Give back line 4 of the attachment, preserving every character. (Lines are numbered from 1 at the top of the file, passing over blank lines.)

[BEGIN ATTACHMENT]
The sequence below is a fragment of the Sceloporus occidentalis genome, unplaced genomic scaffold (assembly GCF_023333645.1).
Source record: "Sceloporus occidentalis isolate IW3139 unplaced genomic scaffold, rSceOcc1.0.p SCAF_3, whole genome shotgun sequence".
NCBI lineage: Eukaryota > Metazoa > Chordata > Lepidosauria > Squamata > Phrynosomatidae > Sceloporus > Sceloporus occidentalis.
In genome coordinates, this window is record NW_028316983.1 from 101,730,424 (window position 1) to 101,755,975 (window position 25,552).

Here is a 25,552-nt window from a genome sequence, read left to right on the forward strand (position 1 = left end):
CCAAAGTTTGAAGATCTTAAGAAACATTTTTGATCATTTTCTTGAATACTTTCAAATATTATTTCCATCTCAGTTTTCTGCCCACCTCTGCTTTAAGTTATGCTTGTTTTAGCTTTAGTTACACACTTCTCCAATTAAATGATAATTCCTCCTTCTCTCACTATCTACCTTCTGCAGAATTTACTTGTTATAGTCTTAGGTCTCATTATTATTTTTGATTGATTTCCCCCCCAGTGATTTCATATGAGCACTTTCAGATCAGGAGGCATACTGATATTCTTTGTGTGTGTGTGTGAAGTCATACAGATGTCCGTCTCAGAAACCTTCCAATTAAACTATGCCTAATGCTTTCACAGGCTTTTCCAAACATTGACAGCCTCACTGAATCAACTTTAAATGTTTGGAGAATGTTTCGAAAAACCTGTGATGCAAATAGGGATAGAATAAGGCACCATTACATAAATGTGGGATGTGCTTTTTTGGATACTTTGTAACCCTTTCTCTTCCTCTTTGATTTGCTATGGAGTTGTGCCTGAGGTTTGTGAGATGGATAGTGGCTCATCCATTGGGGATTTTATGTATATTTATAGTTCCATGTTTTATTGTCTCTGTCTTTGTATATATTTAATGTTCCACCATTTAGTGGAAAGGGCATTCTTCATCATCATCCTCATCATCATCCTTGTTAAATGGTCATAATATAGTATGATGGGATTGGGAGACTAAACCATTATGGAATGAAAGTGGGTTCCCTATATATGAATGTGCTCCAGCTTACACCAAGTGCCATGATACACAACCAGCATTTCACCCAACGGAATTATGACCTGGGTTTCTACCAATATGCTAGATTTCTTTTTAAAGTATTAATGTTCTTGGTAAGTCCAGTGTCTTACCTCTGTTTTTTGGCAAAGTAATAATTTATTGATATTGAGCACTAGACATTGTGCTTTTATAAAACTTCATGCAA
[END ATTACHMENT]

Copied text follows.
In genome coordinates, this window is record NW_028316983.1 from 101,730,424 (window position 1) to 101,755,975 (window position 25,552).